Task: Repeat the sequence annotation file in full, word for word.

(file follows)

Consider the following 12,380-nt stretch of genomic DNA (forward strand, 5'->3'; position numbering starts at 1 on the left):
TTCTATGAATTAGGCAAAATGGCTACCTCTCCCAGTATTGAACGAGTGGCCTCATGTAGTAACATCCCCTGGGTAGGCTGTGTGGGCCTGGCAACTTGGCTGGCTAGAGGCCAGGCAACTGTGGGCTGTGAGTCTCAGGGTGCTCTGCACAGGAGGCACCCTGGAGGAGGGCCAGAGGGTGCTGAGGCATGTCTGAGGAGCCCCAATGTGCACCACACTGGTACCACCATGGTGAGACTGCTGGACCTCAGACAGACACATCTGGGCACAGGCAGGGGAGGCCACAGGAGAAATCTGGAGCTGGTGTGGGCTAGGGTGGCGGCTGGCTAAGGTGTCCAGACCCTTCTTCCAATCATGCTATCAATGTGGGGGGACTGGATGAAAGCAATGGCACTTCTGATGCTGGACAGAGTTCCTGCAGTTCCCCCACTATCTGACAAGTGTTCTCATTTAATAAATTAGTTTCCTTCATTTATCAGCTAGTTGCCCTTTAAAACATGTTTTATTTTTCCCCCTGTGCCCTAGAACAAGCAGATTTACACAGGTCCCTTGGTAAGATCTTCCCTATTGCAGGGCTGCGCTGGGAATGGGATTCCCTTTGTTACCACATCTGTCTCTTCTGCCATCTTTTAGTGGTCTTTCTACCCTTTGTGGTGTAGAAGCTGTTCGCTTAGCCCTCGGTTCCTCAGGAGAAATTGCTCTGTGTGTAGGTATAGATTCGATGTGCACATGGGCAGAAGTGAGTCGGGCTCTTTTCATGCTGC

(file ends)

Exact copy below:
Consider the following 12,380-nt stretch of genomic DNA (forward strand, 5'->3'; position numbering starts at 1 on the left):
TTCTATGAATTAGGCAAAATGGCTACCTCTCCCAGTATTGAACGAGTGGCCTCATGTAGTAACATCCCCTGGGTAGGCTGTGTGGGCCTGGCAACTTGGCTGGCTAGAGGCCAGGCAACTGTGGGCTGTGAGTCTCAGGGTGCTCTGCACAGGAGGCACCCTGGAGGAGGGCCAGAGGGTGCTGAGGCATGTCTGAGGAGCCCCAATGTGCACCACACTGGTACCACCATGGTGAGACTGCTGGACCTCAGACAGACACATCTGGGCACAGGCAGGGGAGGCCACAGGAGAAATCTGGAGCTGGTGTGGGCTAGGGTGGCGGCTGGCTAAGGTGTCCAGACCCTTCTTCCAATCATGCTATCAATGTGGGGGGACTGGATGAAAGCAATGGCACTTCTGATGCTGGACAGAGTTCCTGCAGTTCCCCCACTATCTGACAAGTGTTCTCATTTAATAAATTAGTTTCCTTCATTTATCAGCTAGTTGCCCTTTAAAACATGTTTTATTTTTCCCCCTGTGCCCTAGAACAAGCAGATTTACACAGGTCCCTTGGTAAGATCTTCCCTATTGCAGGGCTGCGCTGGGAATGGGATTCCCTTTGTTACCACATCTGTCTCTTCTGCCATCTTTTAGTGGTCTTTCTACCCTTTGTGGTGTAGAAGCTGTTCGCTTAGCCCTCGGTTCCTCAGGAGAAATTGCTCTGTGTGTAGGTATAGATTCGATGTGCACATGGGCAGAAGTGAGTCGGGCTCTTTTCATGCTGC